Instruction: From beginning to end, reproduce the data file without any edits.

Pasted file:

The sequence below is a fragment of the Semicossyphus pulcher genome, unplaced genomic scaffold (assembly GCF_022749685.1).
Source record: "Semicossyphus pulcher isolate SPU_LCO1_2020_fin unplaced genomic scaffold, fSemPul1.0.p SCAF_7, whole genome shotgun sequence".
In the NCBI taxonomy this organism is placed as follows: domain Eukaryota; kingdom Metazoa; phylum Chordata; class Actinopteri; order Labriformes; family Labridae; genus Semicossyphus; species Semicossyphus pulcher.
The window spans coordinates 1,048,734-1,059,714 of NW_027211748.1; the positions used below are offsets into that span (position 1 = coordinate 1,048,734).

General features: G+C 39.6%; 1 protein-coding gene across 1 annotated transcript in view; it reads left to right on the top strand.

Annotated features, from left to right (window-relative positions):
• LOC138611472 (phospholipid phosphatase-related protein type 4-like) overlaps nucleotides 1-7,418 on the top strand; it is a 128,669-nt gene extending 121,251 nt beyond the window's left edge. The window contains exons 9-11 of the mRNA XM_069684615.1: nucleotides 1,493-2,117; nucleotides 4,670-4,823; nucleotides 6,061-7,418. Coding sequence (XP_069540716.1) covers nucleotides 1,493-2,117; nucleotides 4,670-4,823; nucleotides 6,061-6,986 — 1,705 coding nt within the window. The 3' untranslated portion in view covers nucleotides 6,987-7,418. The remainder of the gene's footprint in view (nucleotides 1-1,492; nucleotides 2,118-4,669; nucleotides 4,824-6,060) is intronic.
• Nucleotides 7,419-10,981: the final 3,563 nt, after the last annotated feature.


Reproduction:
The sequence below is a fragment of the Semicossyphus pulcher genome, unplaced genomic scaffold (assembly GCF_022749685.1).
Source record: "Semicossyphus pulcher isolate SPU_LCO1_2020_fin unplaced genomic scaffold, fSemPul1.0.p SCAF_7, whole genome shotgun sequence".
In the NCBI taxonomy this organism is placed as follows: domain Eukaryota; kingdom Metazoa; phylum Chordata; class Actinopteri; order Labriformes; family Labridae; genus Semicossyphus; species Semicossyphus pulcher.
The window spans coordinates 1,048,734-1,059,714 of NW_027211748.1; the positions used below are offsets into that span (position 1 = coordinate 1,048,734).

General features: G+C 39.6%; 1 protein-coding gene across 1 annotated transcript in view; it reads left to right on the top strand.

Annotated features, from left to right (window-relative positions):
• LOC138611472 (phospholipid phosphatase-related protein type 4-like) overlaps nucleotides 1-7,418 on the top strand; it is a 128,669-nt gene extending 121,251 nt beyond the window's left edge. The window contains exons 9-11 of the mRNA XM_069684615.1: nucleotides 1,493-2,117; nucleotides 4,670-4,823; nucleotides 6,061-7,418. Coding sequence (XP_069540716.1) covers nucleotides 1,493-2,117; nucleotides 4,670-4,823; nucleotides 6,061-6,986 — 1,705 coding nt within the window. The 3' untranslated portion in view covers nucleotides 6,987-7,418. The remainder of the gene's footprint in view (nucleotides 1-1,492; nucleotides 2,118-4,669; nucleotides 4,824-6,060) is intronic.
• Nucleotides 7,419-10,981: the final 3,563 nt, after the last annotated feature.